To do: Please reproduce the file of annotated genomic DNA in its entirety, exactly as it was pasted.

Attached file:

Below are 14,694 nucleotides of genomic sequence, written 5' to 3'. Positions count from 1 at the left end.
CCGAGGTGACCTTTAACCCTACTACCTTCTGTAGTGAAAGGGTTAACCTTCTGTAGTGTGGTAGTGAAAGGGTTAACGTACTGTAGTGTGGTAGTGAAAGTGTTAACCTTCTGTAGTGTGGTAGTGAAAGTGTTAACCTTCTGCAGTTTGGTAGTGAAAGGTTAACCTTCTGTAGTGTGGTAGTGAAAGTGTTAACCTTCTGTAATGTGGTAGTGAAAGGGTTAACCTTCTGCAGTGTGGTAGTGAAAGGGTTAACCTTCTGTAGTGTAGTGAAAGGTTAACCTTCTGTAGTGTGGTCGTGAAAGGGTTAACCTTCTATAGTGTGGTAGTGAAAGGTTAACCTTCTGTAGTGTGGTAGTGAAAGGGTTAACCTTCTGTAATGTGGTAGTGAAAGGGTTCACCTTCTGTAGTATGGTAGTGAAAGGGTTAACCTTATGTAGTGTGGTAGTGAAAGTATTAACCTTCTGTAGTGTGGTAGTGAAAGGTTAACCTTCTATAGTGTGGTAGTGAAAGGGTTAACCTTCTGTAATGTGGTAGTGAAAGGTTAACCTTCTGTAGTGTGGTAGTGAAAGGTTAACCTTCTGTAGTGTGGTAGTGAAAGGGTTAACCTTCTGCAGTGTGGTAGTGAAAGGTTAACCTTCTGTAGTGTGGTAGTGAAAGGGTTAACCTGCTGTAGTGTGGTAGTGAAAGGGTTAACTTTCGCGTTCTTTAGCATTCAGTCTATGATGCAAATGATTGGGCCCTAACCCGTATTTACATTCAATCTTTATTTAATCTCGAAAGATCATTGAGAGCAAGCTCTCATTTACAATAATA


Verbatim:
Below are 14,694 nucleotides of genomic sequence, written 5' to 3'. Positions count from 1 at the left end.
CCGAGGTGACCTTTAACCCTACTACCTTCTGTAGTGAAAGGGTTAACCTTCTGTAGTGTGGTAGTGAAAGGGTTAACGTACTGTAGTGTGGTAGTGAAAGTGTTAACCTTCTGTAGTGTGGTAGTGAAAGTGTTAACCTTCTGCAGTTTGGTAGTGAAAGGTTAACCTTCTGTAGTGTGGTAGTGAAAGTGTTAACCTTCTGTAATGTGGTAGTGAAAGGGTTAACCTTCTGCAGTGTGGTAGTGAAAGGGTTAACCTTCTGTAGTGTAGTGAAAGGTTAACCTTCTGTAGTGTGGTCGTGAAAGGGTTAACCTTCTATAGTGTGGTAGTGAAAGGTTAACCTTCTGTAGTGTGGTAGTGAAAGGGTTAACCTTCTGTAATGTGGTAGTGAAAGGGTTCACCTTCTGTAGTATGGTAGTGAAAGGGTTAACCTTATGTAGTGTGGTAGTGAAAGTATTAACCTTCTGTAGTGTGGTAGTGAAAGGTTAACCTTCTATAGTGTGGTAGTGAAAGGGTTAACCTTCTGTAATGTGGTAGTGAAAGGTTAACCTTCTGTAGTGTGGTAGTGAAAGGTTAACCTTCTGTAGTGTGGTAGTGAAAGGGTTAACCTTCTGCAGTGTGGTAGTGAAAGGTTAACCTTCTGTAGTGTGGTAGTGAAAGGGTTAACCTGCTGTAGTGTGGTAGTGAAAGGGTTAACTTTCGCGTTCTTTAGCATTCAGTCTATGATGCAAATGATTGGGCCCTAACCCGTATTTACATTCAATCTTTATTTAATCTCGAAAGATCATTGAGAGCAAGCTCTCATTTACAATAATA